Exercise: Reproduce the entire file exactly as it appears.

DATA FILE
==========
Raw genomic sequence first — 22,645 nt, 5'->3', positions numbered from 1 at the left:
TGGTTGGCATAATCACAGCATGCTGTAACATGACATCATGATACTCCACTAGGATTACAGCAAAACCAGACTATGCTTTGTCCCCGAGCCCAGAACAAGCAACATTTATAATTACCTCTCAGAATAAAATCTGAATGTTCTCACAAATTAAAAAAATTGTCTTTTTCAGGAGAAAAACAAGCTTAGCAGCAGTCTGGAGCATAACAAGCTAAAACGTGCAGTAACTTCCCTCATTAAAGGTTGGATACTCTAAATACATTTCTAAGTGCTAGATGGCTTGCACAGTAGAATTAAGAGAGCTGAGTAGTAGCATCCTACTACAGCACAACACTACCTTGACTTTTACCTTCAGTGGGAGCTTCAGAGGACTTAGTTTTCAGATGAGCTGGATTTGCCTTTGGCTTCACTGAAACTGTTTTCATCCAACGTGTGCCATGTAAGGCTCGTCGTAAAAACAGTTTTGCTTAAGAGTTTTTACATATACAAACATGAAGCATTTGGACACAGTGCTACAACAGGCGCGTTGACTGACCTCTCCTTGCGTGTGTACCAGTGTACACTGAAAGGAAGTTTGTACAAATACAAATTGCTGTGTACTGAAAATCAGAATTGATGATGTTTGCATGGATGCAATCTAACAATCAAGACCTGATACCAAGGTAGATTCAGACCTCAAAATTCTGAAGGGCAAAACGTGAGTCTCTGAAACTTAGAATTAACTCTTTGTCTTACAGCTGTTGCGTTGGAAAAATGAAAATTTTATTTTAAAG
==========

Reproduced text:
Raw genomic sequence first — 22,645 nt, 5'->3', positions numbered from 1 at the left:
TGGTTGGCATAATCACAGCATGCTGTAACATGACATCATGATACTCCACTAGGATTACAGCAAAACCAGACTATGCTTTGTCCCCGAGCCCAGAACAAGCAACATTTATAATTACCTCTCAGAATAAAATCTGAATGTTCTCACAAATTAAAAAAATTGTCTTTTTCAGGAGAAAAACAAGCTTAGCAGCAGTCTGGAGCATAACAAGCTAAAACGTGCAGTAACTTCCCTCATTAAAGGTTGGATACTCTAAATACATTTCTAAGTGCTAGATGGCTTGCACAGTAGAATTAAGAGAGCTGAGTAGTAGCATCCTACTACAGCACAACACTACCTTGACTTTTACCTTCAGTGGGAGCTTCAGAGGACTTAGTTTTCAGATGAGCTGGATTTGCCTTTGGCTTCACTGAAACTGTTTTCATCCAACGTGTGCCATGTAAGGCTCGTCGTAAAAACAGTTTTGCTTAAGAGTTTTTACATATACAAACATGAAGCATTTGGACACAGTGCTACAACAGGCGCGTTGACTGACCTCTCCTTGCGTGTGTACCAGTGTACACTGAAAGGAAGTTTGTACAAATACAAATTGCTGTGTACTGAAAATCAGAATTGATGATGTTTGCATGGATGCAATCTAACAATCAAGACCTGATACCAAGGTAGATTCAGACCTCAAAATTCTGAAGGGCAAAACGTGAGTCTCTGAAACTTAGAATTAACTCTTTGTCTTACAGCTGTTGCGTTGGAAAAATGAAAATTTTATTTTAAAG